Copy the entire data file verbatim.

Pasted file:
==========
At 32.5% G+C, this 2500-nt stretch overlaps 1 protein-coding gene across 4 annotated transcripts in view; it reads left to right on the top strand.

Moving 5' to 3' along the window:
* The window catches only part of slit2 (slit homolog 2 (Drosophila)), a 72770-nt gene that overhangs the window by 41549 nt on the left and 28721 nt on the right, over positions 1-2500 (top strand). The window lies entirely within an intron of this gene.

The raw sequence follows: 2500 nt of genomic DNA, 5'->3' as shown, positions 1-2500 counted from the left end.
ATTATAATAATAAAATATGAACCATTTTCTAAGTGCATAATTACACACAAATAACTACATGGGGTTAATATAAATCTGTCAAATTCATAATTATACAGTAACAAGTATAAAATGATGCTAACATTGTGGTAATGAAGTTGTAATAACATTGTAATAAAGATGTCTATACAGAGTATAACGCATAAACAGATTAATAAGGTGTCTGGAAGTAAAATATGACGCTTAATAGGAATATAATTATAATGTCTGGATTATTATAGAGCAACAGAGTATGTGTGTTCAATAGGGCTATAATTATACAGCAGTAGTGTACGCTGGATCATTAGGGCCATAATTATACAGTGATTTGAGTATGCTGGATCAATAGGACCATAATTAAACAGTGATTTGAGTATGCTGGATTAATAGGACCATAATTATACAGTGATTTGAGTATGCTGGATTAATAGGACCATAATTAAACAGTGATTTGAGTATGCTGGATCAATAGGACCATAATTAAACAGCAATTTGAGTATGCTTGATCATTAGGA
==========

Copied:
At 32.5% G+C, this 2500-nt stretch overlaps 1 protein-coding gene across 4 annotated transcripts in view; it reads left to right on the top strand.

Moving 5' to 3' along the window:
* The window catches only part of slit2 (slit homolog 2 (Drosophila)), a 72770-nt gene that overhangs the window by 41549 nt on the left and 28721 nt on the right, over positions 1-2500 (top strand). The window lies entirely within an intron of this gene.

The raw sequence follows: 2500 nt of genomic DNA, 5'->3' as shown, positions 1-2500 counted from the left end.
ATTATAATAATAAAATATGAACCATTTTCTAAGTGCATAATTACACACAAATAACTACATGGGGTTAATATAAATCTGTCAAATTCATAATTATACAGTAACAAGTATAAAATGATGCTAACATTGTGGTAATGAAGTTGTAATAACATTGTAATAAAGATGTCTATACAGAGTATAACGCATAAACAGATTAATAAGGTGTCTGGAAGTAAAATATGACGCTTAATAGGAATATAATTATAATGTCTGGATTATTATAGAGCAACAGAGTATGTGTGTTCAATAGGGCTATAATTATACAGCAGTAGTGTACGCTGGATCATTAGGGCCATAATTATACAGTGATTTGAGTATGCTGGATCAATAGGACCATAATTAAACAGTGATTTGAGTATGCTGGATTAATAGGACCATAATTATACAGTGATTTGAGTATGCTGGATTAATAGGACCATAATTAAACAGTGATTTGAGTATGCTGGATCAATAGGACCATAATTAAACAGCAATTTGAGTATGCTTGATCATTAGGA